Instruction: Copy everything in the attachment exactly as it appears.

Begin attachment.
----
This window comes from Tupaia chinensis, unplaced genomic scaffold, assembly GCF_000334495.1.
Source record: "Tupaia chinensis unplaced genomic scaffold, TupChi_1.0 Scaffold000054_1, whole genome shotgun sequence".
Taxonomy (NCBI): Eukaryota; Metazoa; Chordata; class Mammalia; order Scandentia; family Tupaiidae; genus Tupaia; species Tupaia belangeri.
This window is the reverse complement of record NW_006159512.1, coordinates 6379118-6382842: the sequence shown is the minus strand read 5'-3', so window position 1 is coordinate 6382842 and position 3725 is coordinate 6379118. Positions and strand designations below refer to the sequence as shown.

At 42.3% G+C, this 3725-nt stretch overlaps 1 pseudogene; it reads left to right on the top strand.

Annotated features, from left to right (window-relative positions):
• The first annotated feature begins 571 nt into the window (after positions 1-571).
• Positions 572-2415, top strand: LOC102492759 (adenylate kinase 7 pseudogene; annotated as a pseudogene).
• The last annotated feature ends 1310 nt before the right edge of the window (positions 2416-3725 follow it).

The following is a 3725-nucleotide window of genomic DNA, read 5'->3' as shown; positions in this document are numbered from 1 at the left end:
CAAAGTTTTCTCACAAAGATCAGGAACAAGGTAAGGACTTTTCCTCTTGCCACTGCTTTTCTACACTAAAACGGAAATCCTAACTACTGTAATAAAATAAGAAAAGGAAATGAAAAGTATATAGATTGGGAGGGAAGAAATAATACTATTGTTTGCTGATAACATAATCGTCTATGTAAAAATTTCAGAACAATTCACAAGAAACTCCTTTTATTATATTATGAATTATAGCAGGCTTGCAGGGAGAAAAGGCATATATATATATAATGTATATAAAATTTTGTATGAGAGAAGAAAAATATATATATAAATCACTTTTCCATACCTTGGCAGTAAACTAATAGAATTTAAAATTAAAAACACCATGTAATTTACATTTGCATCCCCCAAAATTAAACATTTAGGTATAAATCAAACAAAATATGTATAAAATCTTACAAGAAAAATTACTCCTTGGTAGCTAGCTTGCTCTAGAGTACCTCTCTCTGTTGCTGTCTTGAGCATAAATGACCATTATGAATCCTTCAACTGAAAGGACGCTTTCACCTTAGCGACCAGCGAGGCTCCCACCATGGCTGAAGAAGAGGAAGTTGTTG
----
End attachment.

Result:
This window comes from Tupaia chinensis, unplaced genomic scaffold, assembly GCF_000334495.1.
Source record: "Tupaia chinensis unplaced genomic scaffold, TupChi_1.0 Scaffold000054_1, whole genome shotgun sequence".
Taxonomy (NCBI): Eukaryota; Metazoa; Chordata; class Mammalia; order Scandentia; family Tupaiidae; genus Tupaia; species Tupaia belangeri.
This window is the reverse complement of record NW_006159512.1, coordinates 6379118-6382842: the sequence shown is the minus strand read 5'-3', so window position 1 is coordinate 6382842 and position 3725 is coordinate 6379118. Positions and strand designations below refer to the sequence as shown.

At 42.3% G+C, this 3725-nt stretch overlaps 1 pseudogene; it reads left to right on the top strand.

Annotated features, from left to right (window-relative positions):
• The first annotated feature begins 571 nt into the window (after positions 1-571).
• Positions 572-2415, top strand: LOC102492759 (adenylate kinase 7 pseudogene; annotated as a pseudogene).
• The last annotated feature ends 1310 nt before the right edge of the window (positions 2416-3725 follow it).

The following is a 3725-nucleotide window of genomic DNA, read 5'->3' as shown; positions in this document are numbered from 1 at the left end:
CAAAGTTTTCTCACAAAGATCAGGAACAAGGTAAGGACTTTTCCTCTTGCCACTGCTTTTCTACACTAAAACGGAAATCCTAACTACTGTAATAAAATAAGAAAAGGAAATGAAAAGTATATAGATTGGGAGGGAAGAAATAATACTATTGTTTGCTGATAACATAATCGTCTATGTAAAAATTTCAGAACAATTCACAAGAAACTCCTTTTATTATATTATGAATTATAGCAGGCTTGCAGGGAGAAAAGGCATATATATATATAATGTATATAAAATTTTGTATGAGAGAAGAAAAATATATATATAAATCACTTTTCCATACCTTGGCAGTAAACTAATAGAATTTAAAATTAAAAACACCATGTAATTTACATTTGCATCCCCCAAAATTAAACATTTAGGTATAAATCAAACAAAATATGTATAAAATCTTACAAGAAAAATTACTCCTTGGTAGCTAGCTTGCTCTAGAGTACCTCTCTCTGTTGCTGTCTTGAGCATAAATGACCATTATGAATCCTTCAACTGAAAGGACGCTTTCACCTTAGCGACCAGCGAGGCTCCCACCATGGCTGAAGAAGAGGAAGTTGTTG